It takes a village to raise a child and teenagers Chol, Mou and Kachol know this well.

All from different villages in Africa, the young men tell completely different stories about their journey from Africa to Australia seven years ago; they have had varied upbringings, all are focussed on different futures, yet they all share the same drive to succeed in education.

Kachol recalls the ‘dusty’ school in Sudan where he doesn’t remember learning very much, while Mou talks about the refugee camp in Uganda where the houses were made from straw and he and his mother had to farm crops to earn their keep.

Mou learned to speak Arabic at school because the teachers didn’t speak English; Chol, originally from Sudan, learned English at a high level in Kenya before he came to Adelaide.

But all three agree that their parents brought them to Australia for a better education and they are working hard to ensure their opportunity is not wasted.

As most young people who have completed or attempted year twelve would know, it’s a stressful time; emotionally charged and fraught with challenges and obstacles.

But for a minority of students, including these three young men, it is so much more than that; it’s a challenge built on pride, esteem and respect.

For refugee students, their parents brought them a long way for opportunities they themselves couldn’t have.

Chol’s mother was a qualified nurse in Uganda but her qualifications are in Arabic so she can’t work as a nurse here.

She’s currently working in aged care and studying, and Chol dedicates his strong motivation to succeed to her.

‘She sacrificed her career for mine. Now I must work harder to repay her sacrifice’ he said.

There is a large community of African students at the South Australian college where the three boys are completing year twelve.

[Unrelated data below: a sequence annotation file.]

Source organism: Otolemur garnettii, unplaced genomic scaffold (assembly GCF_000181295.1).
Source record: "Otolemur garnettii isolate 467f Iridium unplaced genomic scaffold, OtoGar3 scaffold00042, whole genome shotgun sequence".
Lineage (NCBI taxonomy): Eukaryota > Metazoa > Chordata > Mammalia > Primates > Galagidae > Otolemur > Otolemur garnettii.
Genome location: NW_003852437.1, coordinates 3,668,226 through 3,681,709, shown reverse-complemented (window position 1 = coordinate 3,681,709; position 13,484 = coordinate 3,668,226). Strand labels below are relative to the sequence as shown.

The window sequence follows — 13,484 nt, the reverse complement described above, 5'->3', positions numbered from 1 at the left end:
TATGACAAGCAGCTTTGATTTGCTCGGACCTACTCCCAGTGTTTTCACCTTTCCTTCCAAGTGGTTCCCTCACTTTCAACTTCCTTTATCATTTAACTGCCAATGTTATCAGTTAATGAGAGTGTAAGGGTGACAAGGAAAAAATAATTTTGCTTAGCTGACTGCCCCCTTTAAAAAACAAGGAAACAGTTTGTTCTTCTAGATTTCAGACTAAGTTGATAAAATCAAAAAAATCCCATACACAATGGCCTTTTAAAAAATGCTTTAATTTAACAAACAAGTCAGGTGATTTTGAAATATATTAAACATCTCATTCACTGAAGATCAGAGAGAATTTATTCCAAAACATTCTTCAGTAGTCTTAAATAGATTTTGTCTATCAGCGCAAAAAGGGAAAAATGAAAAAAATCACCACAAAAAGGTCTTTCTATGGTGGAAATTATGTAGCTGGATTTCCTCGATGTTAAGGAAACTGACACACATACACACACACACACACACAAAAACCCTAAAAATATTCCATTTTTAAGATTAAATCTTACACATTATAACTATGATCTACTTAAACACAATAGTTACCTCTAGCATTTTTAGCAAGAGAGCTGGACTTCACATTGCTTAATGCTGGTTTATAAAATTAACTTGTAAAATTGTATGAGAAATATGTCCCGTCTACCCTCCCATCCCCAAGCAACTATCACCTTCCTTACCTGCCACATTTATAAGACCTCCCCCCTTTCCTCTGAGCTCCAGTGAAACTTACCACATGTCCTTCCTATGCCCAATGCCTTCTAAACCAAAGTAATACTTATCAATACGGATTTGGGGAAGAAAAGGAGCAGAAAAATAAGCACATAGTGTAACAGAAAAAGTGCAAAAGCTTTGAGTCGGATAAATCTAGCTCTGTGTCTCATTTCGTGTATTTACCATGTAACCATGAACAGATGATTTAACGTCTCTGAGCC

They all moved around many primary schools but settled at the College because of its culturally diverse community, Christian teachings and education program.

Kachol’s mother works at the school as a liaison officer and helps to bridge the cultural and language gap between the African community and the school community; a role that helps to create and maintain an understanding from both sides as they try to recreate the ‘village’ to raise the children.

To bridge the gap would help the students achieve their goals and Mou said in order for him and future students to do that, it is crucial that teachers, fellow students and society understands their background.

English as a Second Language (ESL) teacher, Gemma Pannell said refugee students have been through a lot but all have diverse backgrounds so a blanket solution for positive educational results is not the answer.

She said there isn’t enough professional development for teachers to learn about post-traumatic stress students from war-torn environments may suffer.

Pannell was never taught any strategies for dealing with students from refugee camps or asylum seekers because teachers (and to a certain extent, students) get thrown in the deep end and need support so she sought out professional development independently and learned more in her first year of teaching than she did in her whole degree.

‘I was an ESL teacher in my first year out of Uni. I was dealing with really new Afghani and Sudanese refugees. I knew nothing about how to deal with it. All I knew is that they went through hell. They told me their stories. I didn’t even have any way to deal with it myself,’ she said.

But Pannell did deal with it, and is an invaluable resource to the youths and communities she currently supports because she worked to understand their situation; and she cares. A lot.

Luckily there are also groups like the Australian Refugee Association who work with families to help them adapt to Australian society and feel at home.

One of the programs they have put in place in Adelaide has been incredibly beneficial to students.

‘Homework Clubs’ is a highly effective program which started in July 2006.

The program runs in partnership with local councils, currently funded by the Department of Immigration and Citizenship and assists secondary and primary students from refugee backgrounds with their studies and overall schooling experience.